Porto Maurizio, an old Roman port, was for centuries owned by the church before being sold to Genoa I in 1288. It stayed Genovese to 1797 when the Genovese Republic was dissolved by France. On the internet alone, I could not find out much more. Like Oneglia, Porto Maurizio was big in the olive oil business. As I know since our visit to Gallipoli in Apulia in 2021, olive oil was primarily used for lightning and making soap, not cooking. The port of Gallipoli was once full of cargo boats which shipped the olive oil in bulk across the Mediterranean. Marseille, the capital of western soap making, was a big importer of olive oil after Louis XIV declared that only soap made exclusively from olive oil could be called “Savon de Marseille”.

Sailboats in the Port of Gallipoli in 1790 - they shipped Olive Oil in Bulk across the Med


I guess that both Porto Maurizio and Oneglia were ports for the bulk export of olive oil. Given the limited cargo freighters could carry in the 17th, 18th and 19th century, the port must have been full of ships. This would also explain the shallow depth of the two harbours. There was no need for a deep port. The export of low-quality olive oil though came to an end in the second half of the 19th century. In 1842 the first Petrol lamp was invented. 1856 followed the first petrol distillery. During the French revolution, Louis XIV's restrictive edict on soap production was lifted. Henceforth coconut and palm oil was admissible. As a consequence, demand for bulk olive oil dropped sharply in the 2nd half of the 19th century.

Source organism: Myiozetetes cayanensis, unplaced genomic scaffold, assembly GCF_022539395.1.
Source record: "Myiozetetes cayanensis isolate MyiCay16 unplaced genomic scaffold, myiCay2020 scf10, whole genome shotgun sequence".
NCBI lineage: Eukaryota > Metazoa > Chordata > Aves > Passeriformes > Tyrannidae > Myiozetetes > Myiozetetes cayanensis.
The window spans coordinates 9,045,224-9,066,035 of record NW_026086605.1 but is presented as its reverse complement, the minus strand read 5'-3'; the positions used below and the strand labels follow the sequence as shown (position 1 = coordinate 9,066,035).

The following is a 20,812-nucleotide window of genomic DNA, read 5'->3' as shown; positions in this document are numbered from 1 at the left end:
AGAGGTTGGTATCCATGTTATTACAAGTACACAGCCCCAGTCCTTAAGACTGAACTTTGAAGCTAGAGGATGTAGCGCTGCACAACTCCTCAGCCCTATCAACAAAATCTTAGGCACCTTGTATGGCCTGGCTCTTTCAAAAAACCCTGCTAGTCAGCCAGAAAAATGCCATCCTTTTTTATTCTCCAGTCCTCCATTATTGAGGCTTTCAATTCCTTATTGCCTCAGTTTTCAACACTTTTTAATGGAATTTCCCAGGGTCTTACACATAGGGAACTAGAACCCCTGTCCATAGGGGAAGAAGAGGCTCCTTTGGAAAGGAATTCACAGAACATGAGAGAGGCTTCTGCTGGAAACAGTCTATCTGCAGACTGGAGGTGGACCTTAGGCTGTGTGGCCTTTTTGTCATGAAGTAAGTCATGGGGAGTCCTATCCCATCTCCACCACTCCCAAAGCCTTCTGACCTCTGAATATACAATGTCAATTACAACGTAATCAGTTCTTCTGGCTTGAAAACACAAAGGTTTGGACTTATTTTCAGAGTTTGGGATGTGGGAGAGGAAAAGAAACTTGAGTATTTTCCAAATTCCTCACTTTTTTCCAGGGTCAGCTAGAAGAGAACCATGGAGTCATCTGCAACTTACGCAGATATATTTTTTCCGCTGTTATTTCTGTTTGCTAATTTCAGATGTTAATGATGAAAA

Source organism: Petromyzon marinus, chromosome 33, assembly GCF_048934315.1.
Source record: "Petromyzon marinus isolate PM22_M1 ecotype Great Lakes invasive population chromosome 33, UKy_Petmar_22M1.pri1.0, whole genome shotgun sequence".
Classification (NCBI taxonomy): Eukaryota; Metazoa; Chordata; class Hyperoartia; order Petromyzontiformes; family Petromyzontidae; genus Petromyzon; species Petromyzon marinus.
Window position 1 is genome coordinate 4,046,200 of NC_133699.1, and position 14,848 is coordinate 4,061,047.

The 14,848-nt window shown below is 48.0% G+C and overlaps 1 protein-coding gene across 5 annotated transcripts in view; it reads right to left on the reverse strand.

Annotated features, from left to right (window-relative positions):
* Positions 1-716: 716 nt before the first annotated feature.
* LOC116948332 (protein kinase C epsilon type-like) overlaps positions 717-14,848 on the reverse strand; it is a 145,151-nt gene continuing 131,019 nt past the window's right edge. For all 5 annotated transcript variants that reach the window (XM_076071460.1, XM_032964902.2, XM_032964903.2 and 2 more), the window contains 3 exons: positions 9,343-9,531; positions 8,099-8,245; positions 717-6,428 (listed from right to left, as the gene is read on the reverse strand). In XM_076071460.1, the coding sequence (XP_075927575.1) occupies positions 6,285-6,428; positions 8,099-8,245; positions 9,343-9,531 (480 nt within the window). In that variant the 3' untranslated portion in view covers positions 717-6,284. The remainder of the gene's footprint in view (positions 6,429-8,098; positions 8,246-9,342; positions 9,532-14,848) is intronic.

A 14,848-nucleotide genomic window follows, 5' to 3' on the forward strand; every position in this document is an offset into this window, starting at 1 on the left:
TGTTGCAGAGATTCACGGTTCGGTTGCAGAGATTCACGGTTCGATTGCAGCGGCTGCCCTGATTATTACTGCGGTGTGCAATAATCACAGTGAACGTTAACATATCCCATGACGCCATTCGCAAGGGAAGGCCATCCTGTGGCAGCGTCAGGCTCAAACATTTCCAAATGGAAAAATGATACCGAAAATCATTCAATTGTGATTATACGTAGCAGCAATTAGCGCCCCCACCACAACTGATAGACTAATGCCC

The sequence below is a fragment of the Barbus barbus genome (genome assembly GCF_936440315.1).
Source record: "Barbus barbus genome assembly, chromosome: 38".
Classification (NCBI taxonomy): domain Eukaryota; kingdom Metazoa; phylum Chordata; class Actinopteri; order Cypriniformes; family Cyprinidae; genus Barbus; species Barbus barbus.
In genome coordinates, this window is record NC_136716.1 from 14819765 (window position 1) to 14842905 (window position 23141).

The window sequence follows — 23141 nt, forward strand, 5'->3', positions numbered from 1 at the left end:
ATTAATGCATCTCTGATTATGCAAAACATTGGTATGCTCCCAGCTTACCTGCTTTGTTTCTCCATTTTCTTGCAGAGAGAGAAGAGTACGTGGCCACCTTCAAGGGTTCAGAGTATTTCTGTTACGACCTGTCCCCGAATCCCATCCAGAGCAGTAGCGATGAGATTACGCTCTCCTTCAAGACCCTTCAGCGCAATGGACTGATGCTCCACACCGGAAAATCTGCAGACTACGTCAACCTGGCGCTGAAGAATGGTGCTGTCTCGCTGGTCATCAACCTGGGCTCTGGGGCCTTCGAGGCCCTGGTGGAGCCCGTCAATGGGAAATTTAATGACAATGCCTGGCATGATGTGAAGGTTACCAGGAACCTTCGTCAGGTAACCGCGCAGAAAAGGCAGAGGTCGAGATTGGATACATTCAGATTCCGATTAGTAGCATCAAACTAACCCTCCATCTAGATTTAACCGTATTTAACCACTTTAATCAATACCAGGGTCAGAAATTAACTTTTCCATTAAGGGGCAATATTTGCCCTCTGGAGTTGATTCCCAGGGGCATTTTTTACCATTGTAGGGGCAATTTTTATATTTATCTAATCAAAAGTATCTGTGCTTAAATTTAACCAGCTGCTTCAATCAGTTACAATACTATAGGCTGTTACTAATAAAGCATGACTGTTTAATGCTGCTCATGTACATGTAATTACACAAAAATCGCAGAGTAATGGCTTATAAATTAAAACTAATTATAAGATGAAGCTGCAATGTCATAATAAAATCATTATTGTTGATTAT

The Borgo of Porto Maurizio is a true Jewel


The merger of the two towns thus has to be seen in the light of these developments. The two ports had to cope with a dying industry and needed investments to reinvent them-selves. In both Porto Maurizio and Oneglia there are industrial structures linked to the old railway line reminding us of wharf facilities. Possibly, Imperia tried to create a business as maintenance center for small commercial freighters. It would also explain why there is a maintenance center for modern yachts. It must have been created when manufacturing for ships moved to Asia in the 1970s.


Yacht Center in the old Port of Oneglia


If anybody has information on the history of both Porto Maurizio and Oneglia, please let me know. Would love to rewrite this blog and add more information.


The well preserved Old Town (Borgo) of Porto Maurizio


We did not stay too long in Porto Maurizio this morning. We strolled through the old town which looks very Genovese. There are everywhere reminders of the long history the town had when part of Genoa. It is a real jewel. So well preserved.


Cervo at the Moment we boarded the Tender to visit


At 11 am we lifted anchor to sail to Cervo, the town of the coral fishers. Have seen it many times. Its beauty always stuns. Never approached it from the sea though. Have to say, the coral fisher must have been happy when they could see their beautiful church from far way.

The absolutely stunning Interior of Cervo's Church


Tonight we continue to San Remo but this will be covered in tomorrow’s blog.